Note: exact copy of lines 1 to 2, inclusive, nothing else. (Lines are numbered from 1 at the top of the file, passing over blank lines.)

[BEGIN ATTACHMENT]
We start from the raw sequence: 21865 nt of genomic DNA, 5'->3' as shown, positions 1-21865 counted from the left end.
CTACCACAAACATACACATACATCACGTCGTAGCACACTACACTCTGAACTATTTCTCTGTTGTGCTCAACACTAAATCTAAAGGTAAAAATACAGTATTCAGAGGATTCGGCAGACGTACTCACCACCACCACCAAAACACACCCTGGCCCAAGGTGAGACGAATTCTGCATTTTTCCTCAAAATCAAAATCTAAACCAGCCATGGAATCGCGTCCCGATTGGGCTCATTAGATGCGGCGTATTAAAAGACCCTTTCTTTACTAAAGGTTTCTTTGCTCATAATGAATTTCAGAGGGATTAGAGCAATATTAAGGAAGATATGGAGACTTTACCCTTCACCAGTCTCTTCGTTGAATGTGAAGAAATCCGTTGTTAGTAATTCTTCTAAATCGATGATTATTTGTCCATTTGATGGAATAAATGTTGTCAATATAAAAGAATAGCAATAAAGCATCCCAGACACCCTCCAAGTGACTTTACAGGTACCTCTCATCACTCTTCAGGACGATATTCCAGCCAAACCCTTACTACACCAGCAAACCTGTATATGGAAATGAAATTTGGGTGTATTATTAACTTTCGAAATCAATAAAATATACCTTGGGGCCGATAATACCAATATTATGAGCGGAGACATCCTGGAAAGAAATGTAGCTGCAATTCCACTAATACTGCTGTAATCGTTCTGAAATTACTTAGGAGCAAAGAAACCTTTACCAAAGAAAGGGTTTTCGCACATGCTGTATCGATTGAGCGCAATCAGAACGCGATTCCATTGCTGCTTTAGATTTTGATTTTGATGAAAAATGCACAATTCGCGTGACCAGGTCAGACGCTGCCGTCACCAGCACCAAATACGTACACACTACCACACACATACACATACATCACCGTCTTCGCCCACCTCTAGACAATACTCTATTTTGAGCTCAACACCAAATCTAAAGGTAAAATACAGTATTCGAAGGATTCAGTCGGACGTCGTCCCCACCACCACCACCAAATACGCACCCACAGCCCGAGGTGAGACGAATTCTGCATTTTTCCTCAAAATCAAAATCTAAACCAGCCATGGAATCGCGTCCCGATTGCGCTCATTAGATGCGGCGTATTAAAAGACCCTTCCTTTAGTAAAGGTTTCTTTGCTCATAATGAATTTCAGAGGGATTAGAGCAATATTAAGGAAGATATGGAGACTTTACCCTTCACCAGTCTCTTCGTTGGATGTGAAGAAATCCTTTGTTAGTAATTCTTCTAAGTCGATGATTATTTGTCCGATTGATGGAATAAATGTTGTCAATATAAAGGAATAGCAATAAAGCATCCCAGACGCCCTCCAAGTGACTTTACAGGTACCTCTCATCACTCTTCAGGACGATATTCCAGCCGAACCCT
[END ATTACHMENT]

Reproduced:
We start from the raw sequence: 21865 nt of genomic DNA, 5'->3' as shown, positions 1-21865 counted from the left end.
CTACCACAAACATACACATACATCACGTCGTAGCACACTACACTCTGAACTATTTCTCTGTTGTGCTCAACACTAAATCTAAAGGTAAAAATACAGTATTCAGAGGATTCGGCAGACGTACTCACCACCACCACCAAAACACACCCTGGCCCAAGGTGAGACGAATTCTGCATTTTTCCTCAAAATCAAAATCTAAACCAGCCATGGAATCGCGTCCCGATTGGGCTCATTAGATGCGGCGTATTAAAAGACCCTTTCTTTACTAAAGGTTTCTTTGCTCATAATGAATTTCAGAGGGATTAGAGCAATATTAAGGAAGATATGGAGACTTTACCCTTCACCAGTCTCTTCGTTGAATGTGAAGAAATCCGTTGTTAGTAATTCTTCTAAATCGATGATTATTTGTCCATTTGATGGAATAAATGTTGTCAATATAAAAGAATAGCAATAAAGCATCCCAGACACCCTCCAAGTGACTTTACAGGTACCTCTCATCACTCTTCAGGACGATATTCCAGCCAAACCCTTACTACACCAGCAAACCTGTATATGGAAATGAAATTTGGGTGTATTATTAACTTTCGAAATCAATAAAATATACCTTGGGGCCGATAATACCAATATTATGAGCGGAGACATCCTGGAAAGAAATGTAGCTGCAATTCCACTAATACTGCTGTAATCGTTCTGAAATTACTTAGGAGCAAAGAAACCTTTACCAAAGAAAGGGTTTTCGCACATGCTGTATCGATTGAGCGCAATCAGAACGCGATTCCATTGCTGCTTTAGATTTTGATTTTGATGAAAAATGCACAATTCGCGTGACCAGGTCAGACGCTGCCGTCACCAGCACCAAATACGTACACACTACCACACACATACACATACATCACCGTCTTCGCCCACCTCTAGACAATACTCTATTTTGAGCTCAACACCAAATCTAAAGGTAAAATACAGTATTCGAAGGATTCAGTCGGACGTCGTCCCCACCACCACCACCAAATACGCACCCACAGCCCGAGGTGAGACGAATTCTGCATTTTTCCTCAAAATCAAAATCTAAACCAGCCATGGAATCGCGTCCCGATTGCGCTCATTAGATGCGGCGTATTAAAAGACCCTTCCTTTAGTAAAGGTTTCTTTGCTCATAATGAATTTCAGAGGGATTAGAGCAATATTAAGGAAGATATGGAGACTTTACCCTTCACCAGTCTCTTCGTTGGATGTGAAGAAATCCTTTGTTAGTAATTCTTCTAAGTCGATGATTATTTGTCCGATTGATGGAATAAATGTTGTCAATATAAAGGAATAGCAATAAAGCATCCCAGACGCCCTCCAAGTGACTTTACAGGTACCTCTCATCACTCTTCAGGACGATATTCCAGCCGAACCCT